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Wage Centralization, Union Bargaining, and Macroeconomic Performance

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  • James McHugh
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    Abstract

    This paper addresses two questions. First, under what circumstances will a centralized wage-bargaining system offer higher output and employment than a decentralized system? Second, what is the relationship between the degree of wage centralization and inflation? The paper argues that centralized wage setting may offer worse outcomes, despite the existence of a negative coordination externality in decentralized wage setting. This is more likely to occur when the legal and institutional environment strengthens the bargaining position of the union in the centralized regime compared with unions operating in a more decentralized regime. Furthermore, as product markets become more competitive, the macroeconomic outcomes in both regimes converge, and the degree of wage centralization becomes irrelevant.

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    Bibliographic Info

    Paper provided by International Monetary Fund in its series IMF Working Papers with number 02/143.

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    Length: 26
    Date of creation: 01 Aug 2002
    Date of revision:
    Handle: RePEc:imf:imfwpa:02/143

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    Related research

    Keywords: Labor markets; wage; wages; inflation; aggregate demand; monetary policy; real wages; price level; wage bargaining; macroeconomic performance; money supply; inflation rate; wage increase; wage equation; wage determination; inflation target; monetary economics; general price level; real money; wage equations;

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    1. Cukierman, Alex & Lippi, Francesco, 1999. "Central bank independence, centralization of wage bargaining, inflation and unemployment:: Theory and some evidence," European Economic Review, Elsevier, Elsevier, vol. 43(7), pages 1395-1434, June.
    2. Helge Berger & Carsten Hefeker & Ronnie Schöb, 2004. "Optimal Central Bank Conservatism and Monopoly Trade Unions," IMF Staff Papers, Palgrave Macmillan, vol. 51(3), pages 585-605, November.
    3. Lawler, Phillip, 2000. "Centralised Wage Setting, Inflation Contracts, and the Optimal Choice of Central Banker," Economic Journal, Royal Economic Society, Royal Economic Society, vol. 110(463), pages 559-75, April.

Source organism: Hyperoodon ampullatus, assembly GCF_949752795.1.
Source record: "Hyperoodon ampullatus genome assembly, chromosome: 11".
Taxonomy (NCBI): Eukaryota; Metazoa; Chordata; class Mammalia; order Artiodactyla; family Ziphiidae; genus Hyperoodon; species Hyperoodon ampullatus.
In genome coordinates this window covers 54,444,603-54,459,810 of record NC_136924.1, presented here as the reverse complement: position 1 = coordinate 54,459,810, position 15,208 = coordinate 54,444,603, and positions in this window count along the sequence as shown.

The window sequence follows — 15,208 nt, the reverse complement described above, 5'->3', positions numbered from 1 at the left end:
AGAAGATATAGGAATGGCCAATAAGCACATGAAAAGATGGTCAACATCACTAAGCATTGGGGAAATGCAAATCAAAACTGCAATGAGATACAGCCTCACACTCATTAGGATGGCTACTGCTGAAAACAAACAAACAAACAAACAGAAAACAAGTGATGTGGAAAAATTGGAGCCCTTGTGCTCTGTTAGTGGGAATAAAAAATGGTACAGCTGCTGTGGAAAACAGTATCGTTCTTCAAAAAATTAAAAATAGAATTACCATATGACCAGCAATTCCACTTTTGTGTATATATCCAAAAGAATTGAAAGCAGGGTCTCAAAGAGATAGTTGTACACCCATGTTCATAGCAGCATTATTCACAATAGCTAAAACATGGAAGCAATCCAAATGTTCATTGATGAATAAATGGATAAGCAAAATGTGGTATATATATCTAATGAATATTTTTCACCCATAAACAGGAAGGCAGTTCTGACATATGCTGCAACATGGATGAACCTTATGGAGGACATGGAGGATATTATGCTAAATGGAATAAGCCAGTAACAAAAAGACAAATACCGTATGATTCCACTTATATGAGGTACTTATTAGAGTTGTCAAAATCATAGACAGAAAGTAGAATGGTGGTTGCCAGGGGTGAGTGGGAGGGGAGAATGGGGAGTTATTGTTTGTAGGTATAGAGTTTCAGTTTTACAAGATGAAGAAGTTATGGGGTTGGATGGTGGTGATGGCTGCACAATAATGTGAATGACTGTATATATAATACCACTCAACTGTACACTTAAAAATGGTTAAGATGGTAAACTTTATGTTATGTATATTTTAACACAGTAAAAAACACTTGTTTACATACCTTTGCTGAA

4. Cubitt, Robin P, 1992. "Monetary Policy Games and Private Sector Precommitment," Oxford Economic Papers, Oxford University Press, vol. 44(3), pages 513-30, July.
    5. Blanchard, Olivier J & Giavazzi, Francesco, 2001. "Macroeconomic Effects of Regulation and Deregulation in Goods and Labour Markets," CEPR Discussion Papers, C.E.P.R. Discussion Papers 2713, C.E.P.R. Discussion Papers.
    6. Oswald, Andrew J, 1982. "The Microeconomic Theory of the Trade Union," Economic Journal, Royal Economic Society, Royal Economic Society, vol. 92(367), pages 576-95, September.
    7. Moene, K.O. & Wallerstein, M. & Hoel, M., 1992. "Bargaining Structure and Economic Performance," Memorandum, Oslo University, Department of Economics 10/1992, Oslo University, Department of Economics.
    8. Newell, A. & Symons, J. S. V., 1987. "Corporatism, laissez-faire and the rise in unemployment," European Economic Review, Elsevier, Elsevier, vol. 31(3), pages 567-601, April.
    9. Barro, Robert J. & Gordon, David B., 1983. "Rules, discretion and reputation in a model of monetary policy," Journal of Monetary Economics, Elsevier, Elsevier, vol. 12(1), pages 101-121.
    10. McDonald, Ian M & Solow, Robert M, 1981. "Wage Bargaining and Employment," American Economic Review, American Economic Association, American Economic Association, vol. 71(5), pages 896-908, December.
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    Cited by:
    1. Andrea Bassanini & Romain Duval, 2006. "The Determinants of Unemployment across OECD Countries," Post-Print, HAL halshs-00120584, HAL.
    2. Daniels, Joseph P. & Nourzad, Farrokh & VanHoose, David D., 2006. "Openness, centralized wage bargaining, and inflation," European Journal of Political Economy, Elsevier, Elsevier, vol. 22(4), pages 969-988, December.

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